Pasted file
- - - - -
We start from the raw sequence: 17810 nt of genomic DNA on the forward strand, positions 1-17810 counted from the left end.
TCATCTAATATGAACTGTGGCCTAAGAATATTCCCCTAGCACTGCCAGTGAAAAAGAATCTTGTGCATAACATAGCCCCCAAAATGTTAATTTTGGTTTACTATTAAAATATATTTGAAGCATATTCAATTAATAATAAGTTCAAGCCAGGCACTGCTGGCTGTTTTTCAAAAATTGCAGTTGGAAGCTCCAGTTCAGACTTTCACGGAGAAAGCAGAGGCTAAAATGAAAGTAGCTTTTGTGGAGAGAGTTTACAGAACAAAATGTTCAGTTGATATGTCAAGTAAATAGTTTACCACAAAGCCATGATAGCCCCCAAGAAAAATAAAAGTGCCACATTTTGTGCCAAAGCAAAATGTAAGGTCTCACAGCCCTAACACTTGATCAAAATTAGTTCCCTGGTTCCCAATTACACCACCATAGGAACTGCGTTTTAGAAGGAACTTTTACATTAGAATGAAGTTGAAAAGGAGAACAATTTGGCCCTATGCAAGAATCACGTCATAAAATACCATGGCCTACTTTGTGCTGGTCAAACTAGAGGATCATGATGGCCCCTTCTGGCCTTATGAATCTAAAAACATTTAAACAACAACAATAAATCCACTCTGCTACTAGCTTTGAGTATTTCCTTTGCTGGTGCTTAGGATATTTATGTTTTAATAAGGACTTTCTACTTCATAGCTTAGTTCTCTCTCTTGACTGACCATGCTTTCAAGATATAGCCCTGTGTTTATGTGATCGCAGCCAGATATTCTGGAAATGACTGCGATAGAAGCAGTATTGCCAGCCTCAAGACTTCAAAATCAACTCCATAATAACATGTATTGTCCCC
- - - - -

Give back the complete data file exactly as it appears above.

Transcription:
We start from the raw sequence: 17810 nt of genomic DNA on the forward strand, positions 1-17810 counted from the left end.
TCATCTAATATGAACTGTGGCCTAAGAATATTCCCCTAGCACTGCCAGTGAAAAAGAATCTTGTGCATAACATAGCCCCCAAAATGTTAATTTTGGTTTACTATTAAAATATATTTGAAGCATATTCAATTAATAATAAGTTCAAGCCAGGCACTGCTGGCTGTTTTTCAAAAATTGCAGTTGGAAGCTCCAGTTCAGACTTTCACGGAGAAAGCAGAGGCTAAAATGAAAGTAGCTTTTGTGGAGAGAGTTTACAGAACAAAATGTTCAGTTGATATGTCAAGTAAATAGTTTACCACAAAGCCATGATAGCCCCCAAGAAAAATAAAAGTGCCACATTTTGTGCCAAAGCAAAATGTAAGGTCTCACAGCCCTAACACTTGATCAAAATTAGTTCCCTGGTTCCCAATTACACCACCATAGGAACTGCGTTTTAGAAGGAACTTTTACATTAGAATGAAGTTGAAAAGGAGAACAATTTGGCCCTATGCAAGAATCACGTCATAAAATACCATGGCCTACTTTGTGCTGGTCAAACTAGAGGATCATGATGGCCCCTTCTGGCCTTATGAATCTAAAAACATTTAAACAACAACAATAAATCCACTCTGCTACTAGCTTTGAGTATTTCCTTTGCTGGTGCTTAGGATATTTATGTTTTAATAAGGACTTTCTACTTCATAGCTTAGTTCTCTCTCTTGACTGACCATGCTTTCAAGATATAGCCCTGTGTTTATGTGATCGCAGCCAGATATTCTGGAAATGACTGCGATAGAAGCAGTATTGCCAGCCTCAAGACTTCAAAATCAACTCCATAATAACATGTATTGTCCCC